Note: You don't need to use more shiitake for the broth, but I really loved them in the soup, which makes me think that next time I am going to cook additional shiitake with just a little water so I would not have to share 7 mushrooms between 6 people. For more ideas for garnishes and a recipe for crispy shallots to top the soup with, go to Deb's post on Chicken Pho. (I did not want to deal with frying shallots just for myself though so I just went without and was absolutely happy with my soup)

for the broth:
2 onions, peeled, halved
3 slices of fresh ginger, smashed (about 1/2 inch thick)
7 dried shiitake mushrooms (that is what I used and I found the flavour of the broth to be just right, but one more or less wont make that much of a difference I guess)
2 star anise
1/2 tsp coriander seeds
1/2 tsp black pepper
1/2 tsp szechuan pepper
1 tbsp salt
1/2 tbsp sugar
2 small pieces kombu seaweed (optional)
1/4 cup soy sauce 

for the pho:
300g dried rice noodles
1/2 cup cilantro leaves
1 scallion, thinly slices
2 limes, cut into wedges
hoisin sauce

Either char the halfed onions and the ginger slices over the flame of your gas range or preheat the oven to 400°F/200°C, place onion halfes and ginger slices on slightly oiled baking sheet and roast until softened and slightly blackened for about 30 minutes.

Add 4 quarts of water, the onions, ginger, shiitake, the spices, salt, sugar and the kombu in a large stock pot and bring to a boil. Once the water boils, lower the heat and let gently simmer for at least an hour.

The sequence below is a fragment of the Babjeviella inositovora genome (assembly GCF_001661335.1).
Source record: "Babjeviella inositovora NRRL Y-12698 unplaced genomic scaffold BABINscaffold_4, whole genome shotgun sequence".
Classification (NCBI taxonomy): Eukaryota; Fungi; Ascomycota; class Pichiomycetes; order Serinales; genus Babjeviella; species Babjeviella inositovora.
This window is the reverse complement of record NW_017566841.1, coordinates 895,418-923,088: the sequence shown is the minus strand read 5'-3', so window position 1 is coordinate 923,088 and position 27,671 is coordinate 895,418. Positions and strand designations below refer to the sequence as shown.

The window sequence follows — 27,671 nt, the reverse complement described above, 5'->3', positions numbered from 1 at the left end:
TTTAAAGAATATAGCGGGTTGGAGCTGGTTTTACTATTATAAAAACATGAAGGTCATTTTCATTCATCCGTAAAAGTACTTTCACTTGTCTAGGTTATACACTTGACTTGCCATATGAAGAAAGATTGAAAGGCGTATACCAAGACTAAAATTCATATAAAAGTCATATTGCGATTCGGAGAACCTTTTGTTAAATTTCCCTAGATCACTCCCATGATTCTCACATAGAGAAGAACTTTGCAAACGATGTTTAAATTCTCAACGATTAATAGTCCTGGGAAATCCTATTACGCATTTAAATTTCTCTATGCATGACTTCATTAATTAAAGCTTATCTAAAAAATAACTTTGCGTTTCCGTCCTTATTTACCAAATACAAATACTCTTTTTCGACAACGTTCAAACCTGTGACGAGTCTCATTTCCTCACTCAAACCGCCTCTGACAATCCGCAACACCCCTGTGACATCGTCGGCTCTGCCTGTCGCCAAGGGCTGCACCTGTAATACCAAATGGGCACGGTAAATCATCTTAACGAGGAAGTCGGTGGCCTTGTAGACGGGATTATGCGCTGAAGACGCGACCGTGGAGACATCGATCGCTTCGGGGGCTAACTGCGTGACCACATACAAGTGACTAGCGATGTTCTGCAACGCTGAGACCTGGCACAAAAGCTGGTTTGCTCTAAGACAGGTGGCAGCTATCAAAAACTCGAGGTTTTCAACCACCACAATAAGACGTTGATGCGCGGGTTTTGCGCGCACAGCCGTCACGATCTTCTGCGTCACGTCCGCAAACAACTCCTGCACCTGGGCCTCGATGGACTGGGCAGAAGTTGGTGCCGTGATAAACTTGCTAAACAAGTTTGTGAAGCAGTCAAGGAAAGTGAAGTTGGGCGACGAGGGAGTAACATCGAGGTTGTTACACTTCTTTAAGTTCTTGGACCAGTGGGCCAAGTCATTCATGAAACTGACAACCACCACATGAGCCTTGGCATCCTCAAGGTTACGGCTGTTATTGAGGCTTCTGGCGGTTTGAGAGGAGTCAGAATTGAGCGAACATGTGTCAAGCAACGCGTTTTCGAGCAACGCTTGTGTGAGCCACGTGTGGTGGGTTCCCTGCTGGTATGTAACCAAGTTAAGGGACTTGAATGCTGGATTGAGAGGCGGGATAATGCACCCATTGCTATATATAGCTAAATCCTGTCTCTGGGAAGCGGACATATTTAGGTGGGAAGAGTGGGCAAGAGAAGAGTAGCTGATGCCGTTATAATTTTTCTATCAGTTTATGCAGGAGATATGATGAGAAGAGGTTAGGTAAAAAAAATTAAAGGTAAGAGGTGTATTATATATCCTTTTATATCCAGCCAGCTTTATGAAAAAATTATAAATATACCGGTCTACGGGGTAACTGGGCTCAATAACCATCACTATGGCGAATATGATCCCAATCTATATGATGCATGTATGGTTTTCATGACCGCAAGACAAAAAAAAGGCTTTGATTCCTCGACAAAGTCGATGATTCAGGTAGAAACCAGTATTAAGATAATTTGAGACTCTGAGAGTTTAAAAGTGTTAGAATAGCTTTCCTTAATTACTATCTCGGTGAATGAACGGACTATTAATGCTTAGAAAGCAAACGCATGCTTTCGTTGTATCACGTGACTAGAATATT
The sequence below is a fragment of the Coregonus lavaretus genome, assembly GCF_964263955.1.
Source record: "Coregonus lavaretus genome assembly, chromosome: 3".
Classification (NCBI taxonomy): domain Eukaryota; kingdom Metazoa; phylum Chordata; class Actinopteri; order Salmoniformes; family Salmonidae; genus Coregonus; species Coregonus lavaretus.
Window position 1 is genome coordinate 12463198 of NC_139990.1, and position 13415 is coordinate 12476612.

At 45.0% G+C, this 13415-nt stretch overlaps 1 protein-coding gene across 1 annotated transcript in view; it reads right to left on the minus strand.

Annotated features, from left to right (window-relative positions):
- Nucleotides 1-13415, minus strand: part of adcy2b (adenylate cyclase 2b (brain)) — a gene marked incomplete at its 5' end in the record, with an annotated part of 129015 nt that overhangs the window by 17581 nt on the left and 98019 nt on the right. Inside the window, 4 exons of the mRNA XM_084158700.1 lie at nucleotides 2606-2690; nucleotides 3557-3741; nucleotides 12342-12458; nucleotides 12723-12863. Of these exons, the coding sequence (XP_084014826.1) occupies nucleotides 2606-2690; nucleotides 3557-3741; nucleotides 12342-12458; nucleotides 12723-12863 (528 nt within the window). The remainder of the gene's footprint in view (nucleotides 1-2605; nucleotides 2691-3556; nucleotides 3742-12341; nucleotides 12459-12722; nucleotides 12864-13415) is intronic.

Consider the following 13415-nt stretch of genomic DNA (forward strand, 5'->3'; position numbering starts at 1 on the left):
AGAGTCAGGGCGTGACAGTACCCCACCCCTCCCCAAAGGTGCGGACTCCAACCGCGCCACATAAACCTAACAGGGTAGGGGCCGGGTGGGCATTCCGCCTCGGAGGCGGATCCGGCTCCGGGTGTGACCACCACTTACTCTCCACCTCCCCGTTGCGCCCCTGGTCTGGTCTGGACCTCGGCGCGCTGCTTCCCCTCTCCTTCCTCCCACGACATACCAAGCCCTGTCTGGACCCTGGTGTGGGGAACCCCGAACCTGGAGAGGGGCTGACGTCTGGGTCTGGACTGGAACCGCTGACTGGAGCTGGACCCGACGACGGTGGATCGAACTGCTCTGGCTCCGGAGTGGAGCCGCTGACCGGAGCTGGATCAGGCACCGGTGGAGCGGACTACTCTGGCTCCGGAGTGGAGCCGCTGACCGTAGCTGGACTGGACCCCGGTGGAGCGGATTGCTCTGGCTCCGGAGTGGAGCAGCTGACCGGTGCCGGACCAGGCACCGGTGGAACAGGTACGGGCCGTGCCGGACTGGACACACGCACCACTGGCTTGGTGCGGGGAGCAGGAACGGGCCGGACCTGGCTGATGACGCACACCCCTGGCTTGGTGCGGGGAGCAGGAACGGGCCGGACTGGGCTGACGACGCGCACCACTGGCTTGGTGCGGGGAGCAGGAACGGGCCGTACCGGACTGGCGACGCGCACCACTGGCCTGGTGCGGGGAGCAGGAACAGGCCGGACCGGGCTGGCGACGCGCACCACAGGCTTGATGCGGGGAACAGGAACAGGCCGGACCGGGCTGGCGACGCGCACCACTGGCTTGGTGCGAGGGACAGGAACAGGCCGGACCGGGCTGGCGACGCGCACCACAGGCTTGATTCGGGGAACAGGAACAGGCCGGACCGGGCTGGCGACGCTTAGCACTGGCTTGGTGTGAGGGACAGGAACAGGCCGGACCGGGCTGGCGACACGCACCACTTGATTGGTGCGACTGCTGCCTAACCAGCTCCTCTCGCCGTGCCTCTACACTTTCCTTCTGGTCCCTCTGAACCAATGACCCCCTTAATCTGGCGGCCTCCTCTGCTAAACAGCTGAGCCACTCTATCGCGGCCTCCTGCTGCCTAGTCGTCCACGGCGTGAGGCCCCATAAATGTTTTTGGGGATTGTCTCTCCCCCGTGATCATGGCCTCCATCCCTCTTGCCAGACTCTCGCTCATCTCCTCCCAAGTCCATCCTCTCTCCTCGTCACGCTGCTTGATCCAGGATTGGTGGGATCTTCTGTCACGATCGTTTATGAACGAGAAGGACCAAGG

Before serving, strain the broth, setting aside the shiitake to add back in later. Add the soy sauce to the broth and adjust the seasoning to taste, adding more salt as you see fit.

Prepare the noodles: In a seperate pan, heat enough water to cover the noodles and prepare them according to the directions on the package. Drain, rinse with cold water and set aside.

Right before serving, reheat the broth, prepare all your garnishes, divide the noodles and scallion slices among 6 (large) bowls, ladle the broth over the noodles and top with your garnishes. (In fact, only use part of your garnishes in the beginning and add more as you eat so as to keep the herbs fragrant and any sprouts you might be using slightly crunchy)

Serves 6.

Thursday, January 16, 2014

Chou Grillé + Spain

I started this post back in December, when I thought it was strange of me to post a salad recipe just before Christmas when everyone (including myself, obviously) is eating way too much. And then I left Switzerland to visit Spain (Bilbao, Madrid and a few smaller places inbetween) and ate so.much! Spain is not the best country to travel to as a vegetarian, but we always found something to eat, and had a few wonderful Pintxos in Bilbao that I think I want to recreat now that I am home. (I still have to get over my reluctance to deep frying for that though, it is a miracle the Basque don't also fry the bread that is the base for all the lovely pintxos they serve)

But now I am back home, and craving salad and greens and vegetables and good pasta like a crazy person. I am not one to make New Year's resolutions, mostly because I know I can in no way ever keep them, so please don't look at this sort of kale salad as something you have to get yourself to eat now that it is January and the pants are tight and you are starting to plan your summer holidays.